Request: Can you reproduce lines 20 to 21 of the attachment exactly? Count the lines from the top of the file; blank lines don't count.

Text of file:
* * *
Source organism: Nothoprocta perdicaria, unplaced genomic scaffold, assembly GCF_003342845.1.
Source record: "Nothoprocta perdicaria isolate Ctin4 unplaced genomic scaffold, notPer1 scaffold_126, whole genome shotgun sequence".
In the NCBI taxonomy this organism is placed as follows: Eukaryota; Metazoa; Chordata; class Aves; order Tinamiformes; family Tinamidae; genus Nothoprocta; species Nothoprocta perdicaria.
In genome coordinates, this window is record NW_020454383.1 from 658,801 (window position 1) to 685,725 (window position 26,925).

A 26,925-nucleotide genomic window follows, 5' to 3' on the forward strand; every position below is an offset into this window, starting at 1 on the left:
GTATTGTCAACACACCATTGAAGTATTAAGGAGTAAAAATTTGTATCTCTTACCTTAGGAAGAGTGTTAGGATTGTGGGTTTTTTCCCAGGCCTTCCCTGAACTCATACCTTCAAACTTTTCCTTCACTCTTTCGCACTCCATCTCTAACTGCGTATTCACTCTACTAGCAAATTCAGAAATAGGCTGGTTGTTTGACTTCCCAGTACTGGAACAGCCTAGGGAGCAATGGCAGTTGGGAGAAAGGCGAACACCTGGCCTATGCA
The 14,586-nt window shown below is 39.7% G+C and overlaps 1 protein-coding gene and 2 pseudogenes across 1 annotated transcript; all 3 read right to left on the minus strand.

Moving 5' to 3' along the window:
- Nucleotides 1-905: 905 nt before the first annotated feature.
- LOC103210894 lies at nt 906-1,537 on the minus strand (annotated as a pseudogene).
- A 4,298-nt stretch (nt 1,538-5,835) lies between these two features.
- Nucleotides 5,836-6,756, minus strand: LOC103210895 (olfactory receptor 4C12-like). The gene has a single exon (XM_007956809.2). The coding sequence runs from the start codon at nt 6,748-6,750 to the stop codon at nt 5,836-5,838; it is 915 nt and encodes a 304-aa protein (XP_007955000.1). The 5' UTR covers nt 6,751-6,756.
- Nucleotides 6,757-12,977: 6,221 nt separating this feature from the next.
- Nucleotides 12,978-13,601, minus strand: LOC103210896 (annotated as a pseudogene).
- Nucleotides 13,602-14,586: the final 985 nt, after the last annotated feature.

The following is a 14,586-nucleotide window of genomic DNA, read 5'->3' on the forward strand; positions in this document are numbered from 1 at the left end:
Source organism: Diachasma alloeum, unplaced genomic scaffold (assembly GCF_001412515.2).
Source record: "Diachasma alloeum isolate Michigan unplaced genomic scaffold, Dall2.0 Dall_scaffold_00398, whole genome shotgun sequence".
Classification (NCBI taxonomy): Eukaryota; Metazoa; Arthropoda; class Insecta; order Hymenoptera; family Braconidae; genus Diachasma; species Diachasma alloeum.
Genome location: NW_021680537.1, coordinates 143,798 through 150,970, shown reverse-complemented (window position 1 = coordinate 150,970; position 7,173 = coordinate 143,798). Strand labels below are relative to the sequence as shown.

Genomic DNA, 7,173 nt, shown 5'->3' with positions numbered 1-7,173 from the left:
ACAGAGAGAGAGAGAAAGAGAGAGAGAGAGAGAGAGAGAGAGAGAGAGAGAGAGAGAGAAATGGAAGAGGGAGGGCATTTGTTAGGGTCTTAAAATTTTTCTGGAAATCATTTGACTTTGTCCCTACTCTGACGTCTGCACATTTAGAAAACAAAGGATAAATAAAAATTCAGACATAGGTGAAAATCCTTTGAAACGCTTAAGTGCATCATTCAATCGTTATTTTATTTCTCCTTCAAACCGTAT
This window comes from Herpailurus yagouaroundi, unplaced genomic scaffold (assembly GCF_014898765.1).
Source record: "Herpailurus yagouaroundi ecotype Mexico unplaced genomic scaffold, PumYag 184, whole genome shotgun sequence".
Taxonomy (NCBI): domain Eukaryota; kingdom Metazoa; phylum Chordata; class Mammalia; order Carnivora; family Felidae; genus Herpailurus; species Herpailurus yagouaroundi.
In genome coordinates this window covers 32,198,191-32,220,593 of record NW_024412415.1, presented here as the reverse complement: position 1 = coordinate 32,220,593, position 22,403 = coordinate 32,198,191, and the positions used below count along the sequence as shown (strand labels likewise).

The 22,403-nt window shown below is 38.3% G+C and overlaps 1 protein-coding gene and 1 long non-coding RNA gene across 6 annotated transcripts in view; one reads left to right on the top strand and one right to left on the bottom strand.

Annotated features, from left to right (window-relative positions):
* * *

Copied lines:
Genome location: NW_021680537.1, coordinates 143,798 through 150,970, shown reverse-complemented (window position 1 = coordinate 150,970; position 7,173 = coordinate 143,798). Strand labels below are relative to the sequence as shown.

Genomic DNA, 7,173 nt, shown 5'->3' with positions numbered 1-7,173 from the left: